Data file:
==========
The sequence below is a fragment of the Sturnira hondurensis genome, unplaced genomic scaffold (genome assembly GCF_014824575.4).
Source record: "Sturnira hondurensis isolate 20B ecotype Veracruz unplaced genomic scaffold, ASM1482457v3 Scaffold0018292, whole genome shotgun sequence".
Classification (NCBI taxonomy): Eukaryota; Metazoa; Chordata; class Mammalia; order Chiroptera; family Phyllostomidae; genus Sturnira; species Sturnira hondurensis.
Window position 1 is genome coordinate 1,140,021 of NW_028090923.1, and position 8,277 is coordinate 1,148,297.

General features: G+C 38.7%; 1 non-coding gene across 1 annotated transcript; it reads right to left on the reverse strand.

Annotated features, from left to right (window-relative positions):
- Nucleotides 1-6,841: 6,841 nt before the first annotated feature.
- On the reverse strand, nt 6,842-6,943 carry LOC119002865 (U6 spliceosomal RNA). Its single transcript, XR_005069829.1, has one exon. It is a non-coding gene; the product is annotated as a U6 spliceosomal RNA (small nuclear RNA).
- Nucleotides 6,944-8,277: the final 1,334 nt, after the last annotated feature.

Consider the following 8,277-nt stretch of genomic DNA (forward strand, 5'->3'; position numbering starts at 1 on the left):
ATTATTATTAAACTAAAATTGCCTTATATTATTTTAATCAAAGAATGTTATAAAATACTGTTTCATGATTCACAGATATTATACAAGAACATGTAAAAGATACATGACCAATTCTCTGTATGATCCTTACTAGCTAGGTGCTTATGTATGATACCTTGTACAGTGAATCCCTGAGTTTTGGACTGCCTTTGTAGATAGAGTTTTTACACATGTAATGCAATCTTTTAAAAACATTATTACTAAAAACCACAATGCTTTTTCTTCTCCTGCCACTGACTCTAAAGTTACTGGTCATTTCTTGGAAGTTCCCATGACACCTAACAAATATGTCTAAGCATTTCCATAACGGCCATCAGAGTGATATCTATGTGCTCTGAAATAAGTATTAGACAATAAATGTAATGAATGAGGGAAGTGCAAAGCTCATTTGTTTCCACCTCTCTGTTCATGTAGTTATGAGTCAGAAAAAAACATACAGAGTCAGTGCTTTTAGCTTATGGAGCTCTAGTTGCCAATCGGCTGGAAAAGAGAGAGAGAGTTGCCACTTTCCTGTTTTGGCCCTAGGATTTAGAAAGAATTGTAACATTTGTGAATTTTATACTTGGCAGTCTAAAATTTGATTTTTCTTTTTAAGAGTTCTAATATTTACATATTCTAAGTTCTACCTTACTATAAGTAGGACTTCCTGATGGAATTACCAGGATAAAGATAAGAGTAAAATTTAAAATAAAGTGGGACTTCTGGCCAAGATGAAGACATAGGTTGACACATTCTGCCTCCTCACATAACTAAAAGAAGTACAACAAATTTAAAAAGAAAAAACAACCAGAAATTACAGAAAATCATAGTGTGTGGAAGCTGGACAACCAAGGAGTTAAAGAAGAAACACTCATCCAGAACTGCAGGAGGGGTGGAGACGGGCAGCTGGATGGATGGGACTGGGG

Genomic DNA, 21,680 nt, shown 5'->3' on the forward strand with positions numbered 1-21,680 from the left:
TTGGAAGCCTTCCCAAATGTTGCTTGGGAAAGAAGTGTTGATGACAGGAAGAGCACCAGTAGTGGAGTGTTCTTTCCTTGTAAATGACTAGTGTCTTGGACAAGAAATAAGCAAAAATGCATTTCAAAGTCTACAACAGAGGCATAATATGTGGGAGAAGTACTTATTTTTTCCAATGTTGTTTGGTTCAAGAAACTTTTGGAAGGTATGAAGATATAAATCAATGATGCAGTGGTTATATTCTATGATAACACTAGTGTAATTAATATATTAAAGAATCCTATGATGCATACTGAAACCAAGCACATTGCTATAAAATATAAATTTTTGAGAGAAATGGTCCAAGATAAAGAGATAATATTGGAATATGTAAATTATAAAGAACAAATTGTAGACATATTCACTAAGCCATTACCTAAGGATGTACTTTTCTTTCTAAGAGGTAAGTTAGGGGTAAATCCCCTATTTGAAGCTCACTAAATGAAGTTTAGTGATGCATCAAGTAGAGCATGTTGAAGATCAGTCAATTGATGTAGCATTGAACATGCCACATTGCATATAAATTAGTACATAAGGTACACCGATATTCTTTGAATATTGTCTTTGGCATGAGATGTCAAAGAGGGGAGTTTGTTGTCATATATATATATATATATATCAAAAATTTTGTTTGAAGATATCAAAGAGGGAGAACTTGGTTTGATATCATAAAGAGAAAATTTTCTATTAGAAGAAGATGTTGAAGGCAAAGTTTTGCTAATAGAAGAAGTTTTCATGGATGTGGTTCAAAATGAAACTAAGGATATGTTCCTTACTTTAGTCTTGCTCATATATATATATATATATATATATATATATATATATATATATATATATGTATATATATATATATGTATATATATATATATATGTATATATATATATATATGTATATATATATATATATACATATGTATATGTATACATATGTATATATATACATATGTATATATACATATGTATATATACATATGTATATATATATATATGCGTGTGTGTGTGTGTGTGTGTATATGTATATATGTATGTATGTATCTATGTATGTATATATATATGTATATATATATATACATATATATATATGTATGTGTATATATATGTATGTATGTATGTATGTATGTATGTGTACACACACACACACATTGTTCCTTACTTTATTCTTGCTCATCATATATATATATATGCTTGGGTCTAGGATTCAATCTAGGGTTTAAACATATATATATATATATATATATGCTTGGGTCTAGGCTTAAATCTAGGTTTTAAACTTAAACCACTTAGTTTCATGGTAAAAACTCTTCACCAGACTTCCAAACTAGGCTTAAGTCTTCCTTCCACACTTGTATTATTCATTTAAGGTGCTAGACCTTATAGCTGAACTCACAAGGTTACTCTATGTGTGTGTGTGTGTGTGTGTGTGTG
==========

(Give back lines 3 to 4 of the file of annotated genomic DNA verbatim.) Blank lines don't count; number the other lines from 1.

Classification (NCBI taxonomy): Eukaryota; Metazoa; Chordata; class Mammalia; order Chiroptera; family Phyllostomidae; genus Sturnira; species Sturnira hondurensis.
Window position 1 is genome coordinate 1,140,021 of NW_028090923.1, and position 8,277 is coordinate 1,148,297.